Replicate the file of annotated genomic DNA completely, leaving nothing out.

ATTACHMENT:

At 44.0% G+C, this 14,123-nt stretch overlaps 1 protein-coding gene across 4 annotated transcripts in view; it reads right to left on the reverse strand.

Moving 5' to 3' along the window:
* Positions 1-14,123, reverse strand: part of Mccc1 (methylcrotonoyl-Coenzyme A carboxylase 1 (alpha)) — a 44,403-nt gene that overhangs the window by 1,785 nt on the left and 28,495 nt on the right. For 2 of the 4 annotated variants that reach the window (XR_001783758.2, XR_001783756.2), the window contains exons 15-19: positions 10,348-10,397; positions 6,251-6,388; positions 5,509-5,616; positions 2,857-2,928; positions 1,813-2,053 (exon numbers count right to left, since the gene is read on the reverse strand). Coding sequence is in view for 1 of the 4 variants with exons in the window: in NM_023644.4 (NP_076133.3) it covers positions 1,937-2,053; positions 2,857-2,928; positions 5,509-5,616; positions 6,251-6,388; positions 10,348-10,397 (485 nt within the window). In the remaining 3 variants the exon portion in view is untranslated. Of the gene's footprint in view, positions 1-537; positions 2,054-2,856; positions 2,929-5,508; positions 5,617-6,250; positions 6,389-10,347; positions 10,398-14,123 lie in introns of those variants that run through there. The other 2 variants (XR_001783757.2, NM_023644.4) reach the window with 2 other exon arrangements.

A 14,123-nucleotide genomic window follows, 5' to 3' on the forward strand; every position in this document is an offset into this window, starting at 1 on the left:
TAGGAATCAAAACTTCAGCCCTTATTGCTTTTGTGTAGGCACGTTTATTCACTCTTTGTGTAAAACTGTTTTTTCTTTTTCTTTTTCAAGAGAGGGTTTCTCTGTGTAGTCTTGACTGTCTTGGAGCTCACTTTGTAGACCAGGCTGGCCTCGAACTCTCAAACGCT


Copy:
At 44.0% G+C, this 14,123-nt stretch overlaps 1 protein-coding gene across 4 annotated transcripts in view; it reads right to left on the reverse strand.

Moving 5' to 3' along the window:
* Positions 1-14,123, reverse strand: part of Mccc1 (methylcrotonoyl-Coenzyme A carboxylase 1 (alpha)) — a 44,403-nt gene that overhangs the window by 1,785 nt on the left and 28,495 nt on the right. For 2 of the 4 annotated variants that reach the window (XR_001783758.2, XR_001783756.2), the window contains exons 15-19: positions 10,348-10,397; positions 6,251-6,388; positions 5,509-5,616; positions 2,857-2,928; positions 1,813-2,053 (exon numbers count right to left, since the gene is read on the reverse strand). Coding sequence is in view for 1 of the 4 variants with exons in the window: in NM_023644.4 (NP_076133.3) it covers positions 1,937-2,053; positions 2,857-2,928; positions 5,509-5,616; positions 6,251-6,388; positions 10,348-10,397 (485 nt within the window). In the remaining 3 variants the exon portion in view is untranslated. Of the gene's footprint in view, positions 1-537; positions 2,054-2,856; positions 2,929-5,508; positions 5,617-6,250; positions 6,389-10,347; positions 10,398-14,123 lie in introns of those variants that run through there. The other 2 variants (XR_001783757.2, NM_023644.4) reach the window with 2 other exon arrangements.

A 14,123-nucleotide genomic window follows, 5' to 3' on the forward strand; every position in this document is an offset into this window, starting at 1 on the left:
TAGGAATCAAAACTTCAGCCCTTATTGCTTTTGTGTAGGCACGTTTATTCACTCTTTGTGTAAAACTGTTTTTTCTTTTTCTTTTTCAAGAGAGGGTTTCTCTGTGTAGTCTTGACTGTCTTGGAGCTCACTTTGTAGACCAGGCTGGCCTCGAACTCTCAAACGCT